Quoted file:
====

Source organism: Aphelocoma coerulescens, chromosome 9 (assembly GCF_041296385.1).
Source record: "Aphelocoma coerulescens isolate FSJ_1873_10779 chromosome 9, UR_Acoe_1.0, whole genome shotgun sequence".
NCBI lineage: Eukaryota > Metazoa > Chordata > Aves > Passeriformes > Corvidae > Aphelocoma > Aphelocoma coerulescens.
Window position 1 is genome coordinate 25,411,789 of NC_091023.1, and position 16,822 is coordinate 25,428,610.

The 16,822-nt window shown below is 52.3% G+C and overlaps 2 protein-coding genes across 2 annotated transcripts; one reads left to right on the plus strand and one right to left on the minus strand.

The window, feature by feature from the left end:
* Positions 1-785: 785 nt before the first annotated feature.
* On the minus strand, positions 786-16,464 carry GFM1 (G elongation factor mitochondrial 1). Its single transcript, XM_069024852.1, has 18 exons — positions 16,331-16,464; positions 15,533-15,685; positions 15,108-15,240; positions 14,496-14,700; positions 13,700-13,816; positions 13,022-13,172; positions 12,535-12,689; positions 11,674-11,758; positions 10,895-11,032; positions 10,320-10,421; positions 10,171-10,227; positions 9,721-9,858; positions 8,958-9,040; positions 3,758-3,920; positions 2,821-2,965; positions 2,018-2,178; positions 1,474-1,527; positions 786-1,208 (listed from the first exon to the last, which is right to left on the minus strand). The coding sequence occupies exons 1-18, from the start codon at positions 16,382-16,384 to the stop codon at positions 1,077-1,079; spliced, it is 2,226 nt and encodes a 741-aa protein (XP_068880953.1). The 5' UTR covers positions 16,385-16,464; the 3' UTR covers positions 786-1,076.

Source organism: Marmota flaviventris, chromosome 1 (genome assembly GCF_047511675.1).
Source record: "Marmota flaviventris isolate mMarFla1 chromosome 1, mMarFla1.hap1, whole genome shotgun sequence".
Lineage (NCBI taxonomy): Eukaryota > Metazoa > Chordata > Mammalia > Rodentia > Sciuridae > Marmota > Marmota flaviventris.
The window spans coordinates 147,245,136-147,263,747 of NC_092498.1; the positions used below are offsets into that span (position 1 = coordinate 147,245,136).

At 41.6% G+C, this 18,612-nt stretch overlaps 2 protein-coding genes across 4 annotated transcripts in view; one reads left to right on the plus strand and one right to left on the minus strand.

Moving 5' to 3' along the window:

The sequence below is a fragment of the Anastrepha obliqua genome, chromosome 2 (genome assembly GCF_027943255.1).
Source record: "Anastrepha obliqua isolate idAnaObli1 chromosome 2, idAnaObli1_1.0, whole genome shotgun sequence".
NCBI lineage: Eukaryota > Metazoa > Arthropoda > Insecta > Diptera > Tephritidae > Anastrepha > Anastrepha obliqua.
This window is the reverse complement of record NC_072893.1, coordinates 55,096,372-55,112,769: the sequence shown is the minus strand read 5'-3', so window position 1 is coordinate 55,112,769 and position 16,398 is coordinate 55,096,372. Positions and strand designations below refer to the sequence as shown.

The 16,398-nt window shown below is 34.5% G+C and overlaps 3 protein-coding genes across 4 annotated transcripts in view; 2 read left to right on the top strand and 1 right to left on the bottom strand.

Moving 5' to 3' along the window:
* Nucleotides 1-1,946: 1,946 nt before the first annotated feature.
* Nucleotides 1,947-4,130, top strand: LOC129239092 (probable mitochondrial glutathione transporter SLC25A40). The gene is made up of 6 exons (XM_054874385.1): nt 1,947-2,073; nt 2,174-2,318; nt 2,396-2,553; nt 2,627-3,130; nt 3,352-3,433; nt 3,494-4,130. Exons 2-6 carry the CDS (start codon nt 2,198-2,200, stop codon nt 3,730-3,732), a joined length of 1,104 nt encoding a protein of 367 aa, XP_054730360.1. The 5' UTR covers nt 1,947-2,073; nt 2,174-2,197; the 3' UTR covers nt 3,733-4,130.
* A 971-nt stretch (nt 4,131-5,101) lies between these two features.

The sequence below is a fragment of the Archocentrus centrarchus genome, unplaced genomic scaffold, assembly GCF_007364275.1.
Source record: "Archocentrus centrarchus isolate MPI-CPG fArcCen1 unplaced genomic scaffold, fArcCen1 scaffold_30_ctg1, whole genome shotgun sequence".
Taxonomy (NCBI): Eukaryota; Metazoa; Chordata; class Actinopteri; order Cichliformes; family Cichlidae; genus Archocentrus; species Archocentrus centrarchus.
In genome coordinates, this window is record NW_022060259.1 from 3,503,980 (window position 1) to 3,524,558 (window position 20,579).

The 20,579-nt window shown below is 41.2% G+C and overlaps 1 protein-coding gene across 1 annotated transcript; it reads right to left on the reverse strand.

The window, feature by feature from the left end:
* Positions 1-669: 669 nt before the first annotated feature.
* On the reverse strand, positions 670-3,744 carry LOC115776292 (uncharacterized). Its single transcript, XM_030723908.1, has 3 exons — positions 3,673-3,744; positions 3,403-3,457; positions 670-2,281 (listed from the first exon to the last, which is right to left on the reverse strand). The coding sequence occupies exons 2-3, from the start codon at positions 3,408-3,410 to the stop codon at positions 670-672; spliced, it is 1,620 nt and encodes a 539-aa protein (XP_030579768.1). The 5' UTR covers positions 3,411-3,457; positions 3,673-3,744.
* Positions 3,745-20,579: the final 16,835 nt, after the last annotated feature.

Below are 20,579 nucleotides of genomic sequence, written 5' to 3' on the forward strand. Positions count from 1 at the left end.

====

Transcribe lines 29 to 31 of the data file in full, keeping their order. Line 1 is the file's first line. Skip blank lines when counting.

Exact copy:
The window, feature by feature from the left end:
* Positions 1-669: 669 nt before the first annotated feature.
* On the reverse strand, positions 670-3,744 carry LOC115776292 (uncharacterized). Its single transcript, XM_030723908.1, has 3 exons — positions 3,673-3,744; positions 3,403-3,457; positions 670-2,281 (listed from the first exon to the last, which is right to left on the reverse strand). The coding sequence occupies exons 2-3, from the start codon at positions 3,408-3,410 to the stop codon at positions 670-672; spliced, it is 1,620 nt and encodes a 539-aa protein (XP_030579768.1). The 5' UTR covers positions 3,411-3,457; positions 3,673-3,744.